Sergio Garcia of Spain (rear), last year's Masters' champion, helps put the Green Jacket on 2018 Augusta Masters winner Patrick Reed following the final round’s play at the Augusta National Golf Club in Georgia on Sunday.(REUTERS)
Sergio Garcia of Spain (rear), last year's Masters' champion, helps put the Green Jacket on 2018 Augusta Masters winner Patrick Reed following the final round’s play at the Augusta National Golf Club in Georgia on Sunday.(REUTERS)

Patrick Reed sheds underdog tag to clinch maiden major at Augusta Masters

Patrick Reed, who saw off Rory McIlroy by the turn in the final round, then survived challenges from US Ryder Cup teammates Jordan Spieth and Rickie Fowler before winning the Green Jacket and his first major championship at Augusta Masters.
Reuters, Augusta (Georgia) | By Joy Chakravarty
UPDATED ON APR 09, 2018 03:26 PM IST

Patrick Reed’s feistiness in team events has earned him the nickname ‘Captain America’. On Sunday, he showed the same never-say-die attitude in winning the Masters – his maiden victory in a major championship.

Repelling one charge after another on his lead, the 27-year-old American managed to hold on for a one-stroke win over Rickie Fowler after shooting a one-under par 71 that included several clutch pars and birdies just when he needed them. A former student of Augusta University, the American finally graduated to become a Master.

Reed finished on 15-under par 273, while Fowler’s weekend rounds of 65 and 67 helped him climb up to second place at 274. Jordan Spieth (64), champion in 2015, weaved together a most magical round to be nine-under par for the day after 16 holes, but a bogey on the last left him third at 13-under.

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Starting the day three shots ahead, the first onslaught was carried by his playing partner Rory McIlroy. The Northern Irishman, who was attempting to win a career grand slam this week, parred the opening hole as Reed made a bogey after both players hit wild tee shots. Then, McIlroy hit two great shots to five feet on the par-5 second, but missed the eagle attempt to draw level with Reed. He then bogied the third, and it was the end of his challenge.

But Reed’s biggest challenge came late in the round by Spieth and Fowler.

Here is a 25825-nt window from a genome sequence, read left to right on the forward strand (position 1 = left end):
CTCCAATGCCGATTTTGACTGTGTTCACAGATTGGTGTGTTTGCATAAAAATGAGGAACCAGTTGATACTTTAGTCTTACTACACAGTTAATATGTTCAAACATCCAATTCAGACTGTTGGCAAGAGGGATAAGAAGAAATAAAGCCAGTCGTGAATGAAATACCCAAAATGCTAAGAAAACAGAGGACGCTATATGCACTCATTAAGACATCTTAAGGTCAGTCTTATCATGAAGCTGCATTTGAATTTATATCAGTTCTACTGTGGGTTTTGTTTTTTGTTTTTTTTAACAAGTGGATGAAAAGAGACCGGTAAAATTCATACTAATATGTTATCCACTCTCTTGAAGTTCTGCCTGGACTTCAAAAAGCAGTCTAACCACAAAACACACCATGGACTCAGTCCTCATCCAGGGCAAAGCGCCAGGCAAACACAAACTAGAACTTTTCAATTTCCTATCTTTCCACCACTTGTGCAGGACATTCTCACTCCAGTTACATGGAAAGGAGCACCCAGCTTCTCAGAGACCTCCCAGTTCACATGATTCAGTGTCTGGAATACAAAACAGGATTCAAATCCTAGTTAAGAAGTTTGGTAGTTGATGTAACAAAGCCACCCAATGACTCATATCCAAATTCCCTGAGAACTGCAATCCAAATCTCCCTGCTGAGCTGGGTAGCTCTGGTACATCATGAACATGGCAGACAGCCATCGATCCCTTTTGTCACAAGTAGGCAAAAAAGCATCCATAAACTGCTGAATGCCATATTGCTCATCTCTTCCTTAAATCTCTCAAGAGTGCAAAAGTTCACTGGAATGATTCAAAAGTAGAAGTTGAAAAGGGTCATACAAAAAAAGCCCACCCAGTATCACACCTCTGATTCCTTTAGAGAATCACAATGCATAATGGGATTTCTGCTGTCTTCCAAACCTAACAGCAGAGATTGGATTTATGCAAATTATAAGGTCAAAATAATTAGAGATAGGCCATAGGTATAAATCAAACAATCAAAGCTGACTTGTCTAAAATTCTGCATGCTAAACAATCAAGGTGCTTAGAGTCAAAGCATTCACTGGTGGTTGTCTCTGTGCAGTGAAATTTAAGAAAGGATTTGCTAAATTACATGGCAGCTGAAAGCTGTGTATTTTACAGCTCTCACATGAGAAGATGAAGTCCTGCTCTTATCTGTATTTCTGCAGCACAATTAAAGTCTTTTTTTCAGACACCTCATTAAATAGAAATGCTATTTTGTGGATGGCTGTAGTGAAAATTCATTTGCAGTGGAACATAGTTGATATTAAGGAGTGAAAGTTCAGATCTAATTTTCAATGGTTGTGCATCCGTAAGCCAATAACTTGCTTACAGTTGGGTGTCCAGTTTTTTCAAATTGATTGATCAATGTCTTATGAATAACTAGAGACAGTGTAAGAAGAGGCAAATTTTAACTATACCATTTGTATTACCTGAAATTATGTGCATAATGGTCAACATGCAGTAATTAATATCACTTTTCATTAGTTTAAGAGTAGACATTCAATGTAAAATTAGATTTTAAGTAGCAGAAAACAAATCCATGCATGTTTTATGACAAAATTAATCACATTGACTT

Spieth was magnificent as he went out in five-under par 31 after starting the day nine shots adrift of the overnight leader. He then ramped up the pressure with birdies on the 12th, 13th, 15th and 16th holes, but needing a birdie on the last to tie the all-time lowest round in a major, his tee shot clipped the branch of a tree on the 18th and he wound up with a bogey.

Fowler, still searching for his first major win, was one-over after seven holes and seemingly out of the equation. But he then unleashed a flurry of birdies – six in the last 11 holes including the last – to set the clubhouse marker on 14-under par.

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Reed was lucky his approach shot on the 13th did not end up in Rae’s Creek, hit a stunning second shot to the 14th green for a birdie to reach 15-under, and was lucky his putt on the 17th hit the flagstick and stopped nearby when it looked like speeding off the green. On the last, faced with a tricky, downhill 25-feet putt, he calmly two-putted for par to stay ahead of Fowler.

“I knew it was going to be a dogfight,” said the five-time champion on the PGA Tour. “It’s just a way of God basically saying, ‘Let’s see if you have it’.

“Everyone knows you have it physically with the talent. But do you have it mentally? Can you handle the ups and downs throughout the round?

“Before this, I put too much pressure on myself. I tried so hard to hit the perfect shots. This week, I said, ‘Hey, it’s golf. Go play. Be you.’ I was able to stay in that mindset the entire week.”

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Fowler, whose wait for a major win continues, said: “It’s going to hurt, but I try and look at things more as glass-half-full. Obviously, I want to be the one standing on top after the four rounds, but this is, if anything, a step forward and makes me feel better about going forward into our next major, the US Open. I feel like this is a year to knock off our first.”

After playing one of the best final rounds in the 82-year history of the tournament, Spieth said: “I look back, and, man, I did everything right. I think I’ve proven to myself and others that you never give up. I started nine shots back and I came out with the idea of playing the golf course and having a lot of fun doing it.

“I almost pulled off the impossible. I had no idea. When I finished on 18 and finally looked at the board, I could have been in the lead by two and I could have been down four – and neither one would have surprised me.”

McIlroy (74) eventually wound up tied for fifth place at nine-under par alongside Henrik Stenson (70), Bubba Watson (69) and Cameron Smith (66). Spain’s Jon Rahm (69) was alone in fourth place at 11-under par.

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